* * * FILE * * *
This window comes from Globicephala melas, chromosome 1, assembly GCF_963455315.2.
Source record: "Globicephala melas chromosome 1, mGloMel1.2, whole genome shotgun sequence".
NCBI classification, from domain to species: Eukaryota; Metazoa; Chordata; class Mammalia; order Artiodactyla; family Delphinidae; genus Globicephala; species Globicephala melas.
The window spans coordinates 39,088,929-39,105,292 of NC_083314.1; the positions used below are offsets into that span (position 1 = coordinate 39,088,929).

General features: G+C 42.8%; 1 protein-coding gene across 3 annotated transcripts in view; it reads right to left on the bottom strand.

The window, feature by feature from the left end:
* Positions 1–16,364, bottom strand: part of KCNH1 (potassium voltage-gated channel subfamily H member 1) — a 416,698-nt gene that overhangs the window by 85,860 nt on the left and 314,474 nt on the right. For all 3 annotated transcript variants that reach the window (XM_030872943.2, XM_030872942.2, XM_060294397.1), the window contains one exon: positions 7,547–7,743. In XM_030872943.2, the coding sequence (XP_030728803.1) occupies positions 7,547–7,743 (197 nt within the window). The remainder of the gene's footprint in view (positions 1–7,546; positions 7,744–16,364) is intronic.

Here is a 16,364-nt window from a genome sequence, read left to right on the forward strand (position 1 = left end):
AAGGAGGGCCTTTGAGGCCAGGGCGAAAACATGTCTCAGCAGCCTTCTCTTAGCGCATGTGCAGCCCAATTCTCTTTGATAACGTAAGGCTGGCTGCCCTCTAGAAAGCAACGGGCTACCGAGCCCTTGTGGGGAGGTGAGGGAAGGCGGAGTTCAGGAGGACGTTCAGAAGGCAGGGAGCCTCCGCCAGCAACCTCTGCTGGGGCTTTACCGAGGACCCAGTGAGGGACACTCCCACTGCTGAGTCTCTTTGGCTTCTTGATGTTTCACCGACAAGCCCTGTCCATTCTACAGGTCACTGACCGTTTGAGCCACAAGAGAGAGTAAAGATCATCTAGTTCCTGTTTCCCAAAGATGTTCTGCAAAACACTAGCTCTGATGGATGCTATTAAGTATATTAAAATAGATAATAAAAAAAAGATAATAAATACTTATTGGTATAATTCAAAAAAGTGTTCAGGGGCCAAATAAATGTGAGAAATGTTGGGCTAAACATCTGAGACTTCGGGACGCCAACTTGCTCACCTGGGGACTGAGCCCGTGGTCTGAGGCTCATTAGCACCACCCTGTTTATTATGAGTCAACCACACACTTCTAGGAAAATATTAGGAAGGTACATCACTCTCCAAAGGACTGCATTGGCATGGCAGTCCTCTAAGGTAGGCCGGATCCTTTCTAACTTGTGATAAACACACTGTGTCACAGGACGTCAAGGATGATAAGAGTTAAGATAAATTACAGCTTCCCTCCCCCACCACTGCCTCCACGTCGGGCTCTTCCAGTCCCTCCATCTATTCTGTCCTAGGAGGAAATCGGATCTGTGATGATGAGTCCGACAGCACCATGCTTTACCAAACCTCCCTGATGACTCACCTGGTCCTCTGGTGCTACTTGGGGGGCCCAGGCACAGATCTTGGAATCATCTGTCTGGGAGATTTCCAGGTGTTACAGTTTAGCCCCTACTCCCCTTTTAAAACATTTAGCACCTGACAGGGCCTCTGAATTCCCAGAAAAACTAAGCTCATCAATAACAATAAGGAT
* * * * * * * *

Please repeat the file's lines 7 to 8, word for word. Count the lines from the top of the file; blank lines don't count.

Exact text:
* Positions 1–16,364, bottom strand: part of KCNH1 (potassium voltage-gated channel subfamily H member 1) — a 416,698-nt gene that overhangs the window by 85,860 nt on the left and 314,474 nt on the right. For all 3 annotated transcript variants that reach the window (XM_030872943.2, XM_030872942.2, XM_060294397.1), the window contains one exon: positions 7,547–7,743. In XM_030872943.2, the coding sequence (XP_030728803.1) occupies positions 7,547–7,743 (197 nt within the window). The remainder of the gene's footprint in view (positions 1–7,546; positions 7,744–16,364) is intronic.

Here is a 16,364-nt window from a genome sequence, read left to right on the forward strand (position 1 = left end):